NYC mayor announces plan to reduce jail population by half

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New York City Mayor de Blasio on Friday announced his intention to shut down the Rikers Island Prison Complex and replace it with “at least a few new facilities” to incarcerate criminals elsewhere in the city.

“New York City will close the Rikers Island jail facility,” de Blasio said during a news conference at City Hall.

“It will take many years, it will take many tough decisions along the way. But it will happen.”

The mayor did not commit to adopting the recommendations in a draft report from a blue-ribbon panel led by former New York state Chief Judge Jonathan Lippman that recommended building a new jail in each of the city’s five boroughs at an estimated cost of $10.6 billion.

“I’m working from a neutral position of saying I only know this: we will need a few more facilities,” de Blasio said. “There’s no assumption on the number or location or how many.”

In 2016, de Blasio publicly rejected calls to close Rikers Island, calling it a “noble concept” but noting that “it would cost many billions of dollars –- and I have to look out for what’s feasible, and I have to look out for the taxpayer.”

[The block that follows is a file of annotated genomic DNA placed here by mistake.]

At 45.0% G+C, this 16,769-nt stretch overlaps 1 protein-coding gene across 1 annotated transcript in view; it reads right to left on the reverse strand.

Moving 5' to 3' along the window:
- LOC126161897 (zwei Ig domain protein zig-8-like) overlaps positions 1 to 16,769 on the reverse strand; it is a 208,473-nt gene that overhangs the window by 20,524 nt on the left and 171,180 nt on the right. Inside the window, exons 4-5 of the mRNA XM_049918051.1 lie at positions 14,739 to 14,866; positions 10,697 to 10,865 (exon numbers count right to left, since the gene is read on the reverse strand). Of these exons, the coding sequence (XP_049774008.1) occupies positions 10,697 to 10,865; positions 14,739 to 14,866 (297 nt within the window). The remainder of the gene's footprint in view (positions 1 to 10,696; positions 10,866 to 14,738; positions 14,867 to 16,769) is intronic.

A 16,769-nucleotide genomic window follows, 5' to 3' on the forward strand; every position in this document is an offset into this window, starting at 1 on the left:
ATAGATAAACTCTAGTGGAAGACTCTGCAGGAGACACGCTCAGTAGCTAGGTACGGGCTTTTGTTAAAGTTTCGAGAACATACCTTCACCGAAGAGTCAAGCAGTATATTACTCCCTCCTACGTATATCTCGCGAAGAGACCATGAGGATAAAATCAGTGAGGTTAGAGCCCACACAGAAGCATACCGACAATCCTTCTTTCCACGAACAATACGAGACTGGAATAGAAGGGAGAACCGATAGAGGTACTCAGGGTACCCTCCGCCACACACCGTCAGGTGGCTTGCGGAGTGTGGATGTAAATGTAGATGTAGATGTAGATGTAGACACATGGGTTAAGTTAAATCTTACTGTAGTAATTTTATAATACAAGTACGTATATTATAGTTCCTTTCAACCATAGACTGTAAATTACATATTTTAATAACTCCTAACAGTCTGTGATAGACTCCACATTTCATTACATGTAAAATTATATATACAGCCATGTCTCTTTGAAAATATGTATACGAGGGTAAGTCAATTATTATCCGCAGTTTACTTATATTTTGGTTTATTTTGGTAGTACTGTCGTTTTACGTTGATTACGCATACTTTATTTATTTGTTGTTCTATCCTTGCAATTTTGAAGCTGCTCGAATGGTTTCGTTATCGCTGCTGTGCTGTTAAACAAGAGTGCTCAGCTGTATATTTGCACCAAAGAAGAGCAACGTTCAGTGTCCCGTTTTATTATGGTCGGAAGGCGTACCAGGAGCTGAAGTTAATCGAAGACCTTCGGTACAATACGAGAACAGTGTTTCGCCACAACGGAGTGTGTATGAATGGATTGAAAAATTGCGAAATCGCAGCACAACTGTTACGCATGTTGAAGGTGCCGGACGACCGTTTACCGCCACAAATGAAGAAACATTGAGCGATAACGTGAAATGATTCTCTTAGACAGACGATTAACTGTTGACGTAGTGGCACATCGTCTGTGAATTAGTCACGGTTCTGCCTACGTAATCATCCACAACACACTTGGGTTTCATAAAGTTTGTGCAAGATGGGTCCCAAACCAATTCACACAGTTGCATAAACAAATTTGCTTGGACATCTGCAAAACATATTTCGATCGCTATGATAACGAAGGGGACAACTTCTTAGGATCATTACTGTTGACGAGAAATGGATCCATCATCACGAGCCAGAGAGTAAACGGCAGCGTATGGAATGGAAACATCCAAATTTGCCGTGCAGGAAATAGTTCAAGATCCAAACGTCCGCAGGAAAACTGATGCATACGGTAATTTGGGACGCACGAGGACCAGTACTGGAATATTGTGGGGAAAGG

The New York Post obtained a draft of Lippman’s report that recommends reducing the Rikers population — currently around 10,000 — by nearly half and replacing the violence-plagued facility with five new jails across the city.

According to the plan, such actions would decrease the need for uniformed correction officers, reducing the number from 10,500 now to 3,700.

The number of civilian jail workers would remain the same at 2,000, “to promote positive, pro-social programming for those incarcerated,” the draft report notes.

Lippman’s proposal aims to construct new jails on city-owned land that’s “as close as possible to courthouses and public transportation.”

De Blasio was allegedly angry following The Post’s exclusive report published on Thursday evening revealing details from Lippman’s plan.

A source associated with City Hall said that de Blasio “wanted credit, and he wanted to preempt Lippman” who had been planning to release the report on Sunday.

Staten Island Borough President James Oddo criticized the plan Thursday evening by tweeting a link to The Post’s report.

“This. Will. Be. A. War,” Oddo wrote.

“I have no faith the ‘Commission’ gives a damn about my community but @NYCMayor can stand up for SI and say this is not happening.”

H/T: New York Post

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